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:: Alfie

Does it ever bother you that sometimes you can walk out of a film knowing that you enjoyed it, but then as soon as you step out of the cinema any lasting impression of the film just drops away? Alfie is just that kind of film. A remake of the 1966 Michael Caine classic, this version sees the title character (played perfectly by Jude Law), a womanizing playboy, transported from the streets of London to Manhattan. Alfie’s existence centers primarily on pleasure without responsibility, which manifests by shagging as many different women as he can without ever sticking around to let a real relationship form. Alfie is pretty sure he has it all figured out until some rather painful home-truths force him to question just how carefree his existence really is.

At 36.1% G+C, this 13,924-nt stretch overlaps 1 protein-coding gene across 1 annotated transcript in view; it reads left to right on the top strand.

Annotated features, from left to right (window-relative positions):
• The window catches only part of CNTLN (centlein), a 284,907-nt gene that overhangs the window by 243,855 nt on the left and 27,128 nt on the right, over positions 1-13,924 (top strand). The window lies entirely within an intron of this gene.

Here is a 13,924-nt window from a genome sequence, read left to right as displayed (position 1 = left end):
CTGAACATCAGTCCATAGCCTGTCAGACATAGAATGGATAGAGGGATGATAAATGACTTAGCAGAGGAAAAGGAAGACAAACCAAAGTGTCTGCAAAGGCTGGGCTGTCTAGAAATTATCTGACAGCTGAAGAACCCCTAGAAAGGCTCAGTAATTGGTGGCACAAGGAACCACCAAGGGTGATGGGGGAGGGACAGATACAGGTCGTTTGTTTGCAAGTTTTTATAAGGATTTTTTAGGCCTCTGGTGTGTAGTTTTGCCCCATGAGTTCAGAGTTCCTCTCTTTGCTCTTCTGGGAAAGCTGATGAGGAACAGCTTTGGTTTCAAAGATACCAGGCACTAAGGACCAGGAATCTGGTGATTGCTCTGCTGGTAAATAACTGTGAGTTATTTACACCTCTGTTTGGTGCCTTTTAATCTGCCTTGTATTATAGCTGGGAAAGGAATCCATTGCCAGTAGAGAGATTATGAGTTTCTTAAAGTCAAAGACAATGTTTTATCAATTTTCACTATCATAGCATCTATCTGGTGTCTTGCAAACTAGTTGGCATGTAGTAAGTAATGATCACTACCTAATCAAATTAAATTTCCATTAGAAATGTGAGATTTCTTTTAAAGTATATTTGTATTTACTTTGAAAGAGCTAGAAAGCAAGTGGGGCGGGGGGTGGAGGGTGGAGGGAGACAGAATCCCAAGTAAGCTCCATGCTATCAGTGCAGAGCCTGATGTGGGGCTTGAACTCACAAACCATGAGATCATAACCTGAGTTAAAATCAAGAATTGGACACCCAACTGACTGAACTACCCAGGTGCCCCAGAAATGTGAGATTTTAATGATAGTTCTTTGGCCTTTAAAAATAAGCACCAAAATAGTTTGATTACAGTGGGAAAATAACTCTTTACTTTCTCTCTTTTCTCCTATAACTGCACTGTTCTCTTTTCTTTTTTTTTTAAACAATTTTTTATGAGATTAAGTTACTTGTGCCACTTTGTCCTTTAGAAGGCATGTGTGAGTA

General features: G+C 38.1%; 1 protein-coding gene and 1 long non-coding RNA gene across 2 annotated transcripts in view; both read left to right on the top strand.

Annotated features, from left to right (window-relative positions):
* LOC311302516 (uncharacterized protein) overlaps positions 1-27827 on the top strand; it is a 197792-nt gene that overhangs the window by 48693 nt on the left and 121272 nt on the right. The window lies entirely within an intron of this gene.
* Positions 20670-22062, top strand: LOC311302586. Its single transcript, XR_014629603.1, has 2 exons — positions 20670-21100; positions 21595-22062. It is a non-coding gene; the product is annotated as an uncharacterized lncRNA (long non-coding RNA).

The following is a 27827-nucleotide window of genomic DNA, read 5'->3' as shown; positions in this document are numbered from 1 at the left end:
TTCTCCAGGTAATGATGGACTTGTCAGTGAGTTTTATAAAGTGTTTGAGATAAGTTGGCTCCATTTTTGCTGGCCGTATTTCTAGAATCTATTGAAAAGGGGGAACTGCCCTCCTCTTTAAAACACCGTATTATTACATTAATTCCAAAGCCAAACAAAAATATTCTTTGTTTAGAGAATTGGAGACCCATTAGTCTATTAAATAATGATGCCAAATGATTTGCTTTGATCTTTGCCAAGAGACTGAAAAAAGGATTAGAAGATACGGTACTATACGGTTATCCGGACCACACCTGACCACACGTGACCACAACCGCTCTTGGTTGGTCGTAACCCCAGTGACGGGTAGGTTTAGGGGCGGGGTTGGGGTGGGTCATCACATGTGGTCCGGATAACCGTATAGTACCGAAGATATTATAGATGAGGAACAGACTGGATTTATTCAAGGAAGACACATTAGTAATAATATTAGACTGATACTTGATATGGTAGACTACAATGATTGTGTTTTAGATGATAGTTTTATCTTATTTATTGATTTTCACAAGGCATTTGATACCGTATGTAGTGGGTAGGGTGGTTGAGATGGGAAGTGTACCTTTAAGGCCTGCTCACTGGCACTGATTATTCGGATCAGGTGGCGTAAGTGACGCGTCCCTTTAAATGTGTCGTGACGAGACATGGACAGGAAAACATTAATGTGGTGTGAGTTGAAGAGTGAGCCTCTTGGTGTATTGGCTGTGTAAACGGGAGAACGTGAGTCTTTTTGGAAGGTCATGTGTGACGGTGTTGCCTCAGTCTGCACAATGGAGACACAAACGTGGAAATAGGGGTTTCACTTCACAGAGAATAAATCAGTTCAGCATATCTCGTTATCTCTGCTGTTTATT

All of Alfie’s inner thoughts are communicated to the audience straight down the barrel of the camera, a convention that works on stage but can become a little tiresome when filmed. The Manhattan of this film is a highly romanticized vision, in which billboards rather unsubtly spell out a scenes subtext and where not only are all the people gorgeous but even a lowly chauffeur can afford a decent sized apartment. Making up the roster of Alfie’s lovers are Marisa Tomei, Susan Sarandon, Sienna Miller and Nia Long. It is a credit to these actresses that they imbue their relatively small roles with so much guts resulting in some really heartfelt moments.

But it is really Law’s film. Underneath Alfie’s swaggering bravado and undeniable charm is a fractured character that is not as sure of himself as he may first appear. It’s in these moments of true vulnerability that Law’s talent really shines. We all know that he is a capable leading man, but it’s his ability to make us believe that Alfie is just like the rest of us that makes him truly compelling. It’s a shame then, that the script can’t delve any deeper than an episode of Sex In The City to offer any real insight into the games men play. Potentially there is a good film in Alfie, but it seems to content to ride on the charm of its star.